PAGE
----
Louisiana Guard’s Focus Shifts to Food, Water Distribution
American Forces Press Service
BATON ROUGE, La., Sept. 4, 2008 With the majority of the state without electricity and in need of food, water and basic necessities, the Louisiana National Guard has shifted its post-Hurricane Gustav focus.
Louisiana National Guard soldiers on hurricane relief duty in New Iberia, La., distribute water to thirsty residents of New Iberia Parish, Sept. 2, 2008. U.S. Army photo By Sgt. 1st Class Paul Meeker, 241st Mobile Public Affairs Detachment
(Click photo for screen-resolution image);high-resolution image available.
“After the landfall of Gustav, our focus was to save lives beginning immediately at dawn [Sept. 2]. By 11 a.m., we had flown the affected area across the state and realized that search and rescue wasn’t required,” Army Col. Douglas J. Mouton, the Louisiana Guard’s operations officer, explained. “We immediately shifted our focus from search and rescue to food and water distribution, which is a significant operational transition. Now, here we are 24 hours after that focus shifted, standing up food, water, ice and tarp distribution points.”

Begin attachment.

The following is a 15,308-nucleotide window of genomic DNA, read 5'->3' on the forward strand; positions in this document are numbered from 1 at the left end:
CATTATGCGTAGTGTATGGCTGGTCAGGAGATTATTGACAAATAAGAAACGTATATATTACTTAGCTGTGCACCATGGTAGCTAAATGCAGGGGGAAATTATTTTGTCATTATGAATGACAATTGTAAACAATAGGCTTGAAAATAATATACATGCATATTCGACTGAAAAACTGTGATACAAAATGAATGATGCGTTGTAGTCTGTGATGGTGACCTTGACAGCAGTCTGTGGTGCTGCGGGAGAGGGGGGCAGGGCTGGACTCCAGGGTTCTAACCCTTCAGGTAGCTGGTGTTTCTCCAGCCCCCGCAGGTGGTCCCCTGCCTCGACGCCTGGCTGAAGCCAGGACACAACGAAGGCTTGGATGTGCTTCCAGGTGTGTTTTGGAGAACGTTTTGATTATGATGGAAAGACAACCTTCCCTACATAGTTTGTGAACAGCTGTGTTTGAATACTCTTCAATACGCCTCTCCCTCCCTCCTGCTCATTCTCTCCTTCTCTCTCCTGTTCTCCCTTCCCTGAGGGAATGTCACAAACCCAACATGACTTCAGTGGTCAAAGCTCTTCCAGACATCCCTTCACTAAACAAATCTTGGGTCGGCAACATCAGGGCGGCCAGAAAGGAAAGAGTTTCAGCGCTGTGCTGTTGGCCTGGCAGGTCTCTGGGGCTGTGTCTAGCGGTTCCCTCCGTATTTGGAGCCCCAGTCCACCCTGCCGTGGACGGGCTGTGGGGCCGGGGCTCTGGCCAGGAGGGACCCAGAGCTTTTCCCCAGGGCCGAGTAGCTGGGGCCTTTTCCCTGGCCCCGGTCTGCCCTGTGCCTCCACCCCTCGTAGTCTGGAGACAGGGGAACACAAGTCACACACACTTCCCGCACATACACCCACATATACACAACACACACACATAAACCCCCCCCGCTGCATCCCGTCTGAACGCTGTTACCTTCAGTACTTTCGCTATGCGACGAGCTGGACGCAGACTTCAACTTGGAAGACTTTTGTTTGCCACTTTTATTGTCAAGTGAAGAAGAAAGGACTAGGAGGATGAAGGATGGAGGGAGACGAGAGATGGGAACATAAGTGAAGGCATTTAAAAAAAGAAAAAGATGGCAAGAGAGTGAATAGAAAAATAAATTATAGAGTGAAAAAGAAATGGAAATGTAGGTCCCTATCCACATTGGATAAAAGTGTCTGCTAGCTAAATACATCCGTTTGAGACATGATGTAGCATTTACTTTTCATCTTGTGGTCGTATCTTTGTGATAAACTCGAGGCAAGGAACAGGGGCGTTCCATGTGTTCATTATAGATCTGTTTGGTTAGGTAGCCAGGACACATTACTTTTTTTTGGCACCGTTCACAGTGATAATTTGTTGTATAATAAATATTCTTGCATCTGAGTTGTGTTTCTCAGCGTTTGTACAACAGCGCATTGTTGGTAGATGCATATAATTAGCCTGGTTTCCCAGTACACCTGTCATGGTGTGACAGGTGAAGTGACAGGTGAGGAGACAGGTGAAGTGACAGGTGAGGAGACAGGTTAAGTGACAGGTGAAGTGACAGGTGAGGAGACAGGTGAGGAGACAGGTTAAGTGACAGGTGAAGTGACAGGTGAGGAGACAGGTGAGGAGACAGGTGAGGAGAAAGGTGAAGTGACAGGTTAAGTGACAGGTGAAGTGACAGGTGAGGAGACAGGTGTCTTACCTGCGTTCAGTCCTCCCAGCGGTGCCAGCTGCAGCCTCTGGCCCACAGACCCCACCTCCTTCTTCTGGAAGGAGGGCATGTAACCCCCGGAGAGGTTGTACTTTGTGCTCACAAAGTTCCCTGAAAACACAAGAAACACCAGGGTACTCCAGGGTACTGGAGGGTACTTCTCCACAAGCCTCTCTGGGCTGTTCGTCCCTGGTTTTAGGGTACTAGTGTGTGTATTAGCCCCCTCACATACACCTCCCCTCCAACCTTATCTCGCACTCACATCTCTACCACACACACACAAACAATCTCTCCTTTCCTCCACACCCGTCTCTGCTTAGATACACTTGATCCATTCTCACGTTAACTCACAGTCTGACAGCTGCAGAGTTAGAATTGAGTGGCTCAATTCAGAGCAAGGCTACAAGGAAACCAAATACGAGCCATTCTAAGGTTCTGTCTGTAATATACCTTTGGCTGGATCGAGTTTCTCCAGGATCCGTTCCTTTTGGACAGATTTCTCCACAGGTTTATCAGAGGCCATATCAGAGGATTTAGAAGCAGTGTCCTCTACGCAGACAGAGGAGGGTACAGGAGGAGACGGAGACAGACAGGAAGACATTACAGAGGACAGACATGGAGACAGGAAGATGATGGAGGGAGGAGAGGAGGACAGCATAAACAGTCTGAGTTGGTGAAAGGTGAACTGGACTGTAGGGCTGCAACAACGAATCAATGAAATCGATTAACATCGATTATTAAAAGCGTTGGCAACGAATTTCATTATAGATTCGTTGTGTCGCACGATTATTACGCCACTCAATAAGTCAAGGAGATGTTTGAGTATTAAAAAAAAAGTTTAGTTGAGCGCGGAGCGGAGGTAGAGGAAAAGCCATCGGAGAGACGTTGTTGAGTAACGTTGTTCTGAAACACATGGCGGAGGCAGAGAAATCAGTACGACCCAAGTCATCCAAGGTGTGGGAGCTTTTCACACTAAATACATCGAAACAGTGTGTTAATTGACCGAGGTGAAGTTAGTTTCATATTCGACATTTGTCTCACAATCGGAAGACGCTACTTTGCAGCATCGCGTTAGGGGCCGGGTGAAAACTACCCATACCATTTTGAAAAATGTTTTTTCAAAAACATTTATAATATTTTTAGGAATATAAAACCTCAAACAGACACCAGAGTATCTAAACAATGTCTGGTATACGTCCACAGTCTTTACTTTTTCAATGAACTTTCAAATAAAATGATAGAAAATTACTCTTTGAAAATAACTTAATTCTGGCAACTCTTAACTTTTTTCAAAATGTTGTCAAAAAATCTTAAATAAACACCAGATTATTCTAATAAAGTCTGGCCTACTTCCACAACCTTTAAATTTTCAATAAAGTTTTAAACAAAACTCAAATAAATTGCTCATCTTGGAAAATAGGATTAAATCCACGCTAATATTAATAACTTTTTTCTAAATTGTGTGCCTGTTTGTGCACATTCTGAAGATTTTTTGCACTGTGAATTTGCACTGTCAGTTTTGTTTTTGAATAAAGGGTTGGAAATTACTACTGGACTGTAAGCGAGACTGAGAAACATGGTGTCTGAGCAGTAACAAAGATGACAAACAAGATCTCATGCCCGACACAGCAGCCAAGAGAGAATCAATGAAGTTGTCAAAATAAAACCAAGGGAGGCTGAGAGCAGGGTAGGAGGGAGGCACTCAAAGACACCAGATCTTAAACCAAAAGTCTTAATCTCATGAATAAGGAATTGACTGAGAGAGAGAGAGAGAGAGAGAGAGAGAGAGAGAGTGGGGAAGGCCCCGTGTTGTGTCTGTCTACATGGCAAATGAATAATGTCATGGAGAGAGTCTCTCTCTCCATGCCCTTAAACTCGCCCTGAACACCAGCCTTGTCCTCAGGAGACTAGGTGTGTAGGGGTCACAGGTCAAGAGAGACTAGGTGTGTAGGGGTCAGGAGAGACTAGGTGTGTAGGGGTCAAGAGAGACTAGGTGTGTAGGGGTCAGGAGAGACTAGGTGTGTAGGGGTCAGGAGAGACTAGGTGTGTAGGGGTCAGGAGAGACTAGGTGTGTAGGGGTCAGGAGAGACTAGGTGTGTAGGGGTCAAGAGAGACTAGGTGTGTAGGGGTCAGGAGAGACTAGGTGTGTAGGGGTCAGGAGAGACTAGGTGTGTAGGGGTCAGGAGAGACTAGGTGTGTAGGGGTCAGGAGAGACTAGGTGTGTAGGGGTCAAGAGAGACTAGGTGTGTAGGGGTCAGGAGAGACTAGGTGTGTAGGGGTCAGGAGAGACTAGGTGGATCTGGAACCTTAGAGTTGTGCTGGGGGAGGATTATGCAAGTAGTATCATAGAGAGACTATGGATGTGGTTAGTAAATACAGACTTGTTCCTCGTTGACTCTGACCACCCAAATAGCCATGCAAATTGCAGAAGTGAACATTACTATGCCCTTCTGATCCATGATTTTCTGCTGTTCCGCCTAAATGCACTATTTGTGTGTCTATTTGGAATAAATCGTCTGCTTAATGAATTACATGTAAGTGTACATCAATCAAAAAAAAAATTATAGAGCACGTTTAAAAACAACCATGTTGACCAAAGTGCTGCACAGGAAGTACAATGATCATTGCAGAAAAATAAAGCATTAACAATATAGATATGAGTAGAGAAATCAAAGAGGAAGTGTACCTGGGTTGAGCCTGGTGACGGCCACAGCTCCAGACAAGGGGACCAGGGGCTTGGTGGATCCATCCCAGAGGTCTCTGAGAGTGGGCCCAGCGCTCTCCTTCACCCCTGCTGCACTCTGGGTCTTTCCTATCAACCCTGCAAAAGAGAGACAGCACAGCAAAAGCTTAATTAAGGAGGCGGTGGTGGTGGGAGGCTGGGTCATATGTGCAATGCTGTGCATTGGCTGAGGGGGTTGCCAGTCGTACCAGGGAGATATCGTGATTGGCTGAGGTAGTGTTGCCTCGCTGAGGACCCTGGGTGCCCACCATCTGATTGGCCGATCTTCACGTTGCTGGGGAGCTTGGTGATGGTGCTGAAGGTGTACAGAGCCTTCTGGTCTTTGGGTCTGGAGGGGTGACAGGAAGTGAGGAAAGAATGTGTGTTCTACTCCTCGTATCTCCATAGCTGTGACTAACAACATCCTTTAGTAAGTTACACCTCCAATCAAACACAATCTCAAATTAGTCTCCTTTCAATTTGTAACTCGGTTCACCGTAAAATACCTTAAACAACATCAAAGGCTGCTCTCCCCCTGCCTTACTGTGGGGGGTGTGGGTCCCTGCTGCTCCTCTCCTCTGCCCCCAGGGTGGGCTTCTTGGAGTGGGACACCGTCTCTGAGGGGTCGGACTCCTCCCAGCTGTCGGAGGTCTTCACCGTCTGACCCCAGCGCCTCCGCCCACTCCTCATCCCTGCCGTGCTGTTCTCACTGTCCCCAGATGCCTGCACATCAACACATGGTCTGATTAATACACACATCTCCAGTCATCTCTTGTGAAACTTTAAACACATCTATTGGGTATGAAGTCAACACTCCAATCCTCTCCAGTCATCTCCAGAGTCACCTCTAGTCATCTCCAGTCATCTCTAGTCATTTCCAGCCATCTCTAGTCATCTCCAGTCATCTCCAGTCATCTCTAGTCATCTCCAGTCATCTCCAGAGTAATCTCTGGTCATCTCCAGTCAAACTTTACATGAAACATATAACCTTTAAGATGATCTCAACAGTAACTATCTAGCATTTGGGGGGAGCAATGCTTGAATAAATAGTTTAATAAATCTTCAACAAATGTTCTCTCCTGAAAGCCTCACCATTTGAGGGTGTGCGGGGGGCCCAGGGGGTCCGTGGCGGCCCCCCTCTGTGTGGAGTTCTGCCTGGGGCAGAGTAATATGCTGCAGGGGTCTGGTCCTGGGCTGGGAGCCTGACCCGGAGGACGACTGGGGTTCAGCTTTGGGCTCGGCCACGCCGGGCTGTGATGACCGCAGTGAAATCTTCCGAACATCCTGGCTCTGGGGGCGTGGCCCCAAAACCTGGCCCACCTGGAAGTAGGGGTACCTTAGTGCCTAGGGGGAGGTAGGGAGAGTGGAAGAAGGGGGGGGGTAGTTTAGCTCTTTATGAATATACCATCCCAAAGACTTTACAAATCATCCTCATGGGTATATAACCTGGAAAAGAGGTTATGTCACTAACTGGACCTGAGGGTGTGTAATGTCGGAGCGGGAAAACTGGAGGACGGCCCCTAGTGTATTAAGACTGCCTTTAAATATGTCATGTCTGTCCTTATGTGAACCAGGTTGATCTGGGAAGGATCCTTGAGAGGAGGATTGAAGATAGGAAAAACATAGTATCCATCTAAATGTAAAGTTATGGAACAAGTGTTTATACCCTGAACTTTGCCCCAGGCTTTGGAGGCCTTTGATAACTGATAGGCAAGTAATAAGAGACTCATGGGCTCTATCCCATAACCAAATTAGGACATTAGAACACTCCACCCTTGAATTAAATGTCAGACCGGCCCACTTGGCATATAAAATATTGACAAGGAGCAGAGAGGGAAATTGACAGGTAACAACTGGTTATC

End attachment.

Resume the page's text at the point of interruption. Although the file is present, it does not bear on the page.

The Guard soldiers set up 22 distribution sites in about 48 hours since the focus shift, Mouton said. So far, more than 640,000 packaged meals, 920,000 liters of water and 25,000 tarps have been distributed to those affected, he added.
The Guard is focused on increasing distribution sites throughout the state over the next few days as roads are cleared and troops make their way to locations around the state to assist those in need.
“We evacuated, so we were OK, but I know those who didn’t went far too long without necessities,” said Daniel McLaughlin, a resident of Mandeville, La., who was affected by Hurricane Katrina three years ago. “I am really impressed with the speed of assistance, and it makes me proud to see that emergency response has come so far.”
“As we mobilize to get the distribution points set up, we get requests from the parishes and prioritize as quickly as possible,” he said. “When you consider the scale and magnitude of the distribution mission, given an extremely tight schedule, it is pretty impressive. We are not where we want to be, but will not stop pressing the effort until all the affected people of Louisiana are getting the support they need and deserve.”
(From a Louisiana National Guard news release.)